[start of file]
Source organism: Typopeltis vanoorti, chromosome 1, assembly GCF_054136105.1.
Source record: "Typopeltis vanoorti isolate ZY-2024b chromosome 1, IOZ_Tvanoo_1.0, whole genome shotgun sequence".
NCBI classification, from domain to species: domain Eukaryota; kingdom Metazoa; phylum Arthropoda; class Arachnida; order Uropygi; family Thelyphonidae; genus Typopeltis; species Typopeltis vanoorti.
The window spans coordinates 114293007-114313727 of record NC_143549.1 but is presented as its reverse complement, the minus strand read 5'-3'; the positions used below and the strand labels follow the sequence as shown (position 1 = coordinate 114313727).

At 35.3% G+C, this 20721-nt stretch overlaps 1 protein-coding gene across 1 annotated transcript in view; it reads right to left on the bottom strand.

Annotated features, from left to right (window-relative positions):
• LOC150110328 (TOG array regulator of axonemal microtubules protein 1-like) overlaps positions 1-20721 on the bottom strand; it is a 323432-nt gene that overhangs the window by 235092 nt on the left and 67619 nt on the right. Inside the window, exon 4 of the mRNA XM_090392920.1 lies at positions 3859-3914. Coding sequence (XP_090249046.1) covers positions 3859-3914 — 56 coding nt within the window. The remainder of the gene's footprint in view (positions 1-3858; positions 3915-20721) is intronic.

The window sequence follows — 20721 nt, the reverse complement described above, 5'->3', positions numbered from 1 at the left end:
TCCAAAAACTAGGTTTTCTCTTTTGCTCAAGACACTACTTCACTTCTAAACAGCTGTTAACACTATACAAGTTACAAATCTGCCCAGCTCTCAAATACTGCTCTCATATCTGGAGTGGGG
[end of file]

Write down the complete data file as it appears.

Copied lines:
Source organism: Typopeltis vanoorti, chromosome 1, assembly GCF_054136105.1.
Source record: "Typopeltis vanoorti isolate ZY-2024b chromosome 1, IOZ_Tvanoo_1.0, whole genome shotgun sequence".
NCBI classification, from domain to species: domain Eukaryota; kingdom Metazoa; phylum Arthropoda; class Arachnida; order Uropygi; family Thelyphonidae; genus Typopeltis; species Typopeltis vanoorti.
The window spans coordinates 114293007-114313727 of record NC_143549.1 but is presented as its reverse complement, the minus strand read 5'-3'; the positions used below and the strand labels follow the sequence as shown (position 1 = coordinate 114313727).

At 35.3% G+C, this 20721-nt stretch overlaps 1 protein-coding gene across 1 annotated transcript in view; it reads right to left on the bottom strand.

Annotated features, from left to right (window-relative positions):
• LOC150110328 (TOG array regulator of axonemal microtubules protein 1-like) overlaps positions 1-20721 on the bottom strand; it is a 323432-nt gene that overhangs the window by 235092 nt on the left and 67619 nt on the right. Inside the window, exon 4 of the mRNA XM_090392920.1 lies at positions 3859-3914. Coding sequence (XP_090249046.1) covers positions 3859-3914 — 56 coding nt within the window. The remainder of the gene's footprint in view (positions 1-3858; positions 3915-20721) is intronic.

The window sequence follows — 20721 nt, the reverse complement described above, 5'->3', positions numbered from 1 at the left end:
TCCAAAAACTAGGTTTTCTCTTTTGCTCAAGACACTACTTCACTTCTAAACAGCTGTTAACACTATACAAGTTACAAATCTGCCCAGCTCTCAAATACTGCTCTCATATCTGGAGTGGGG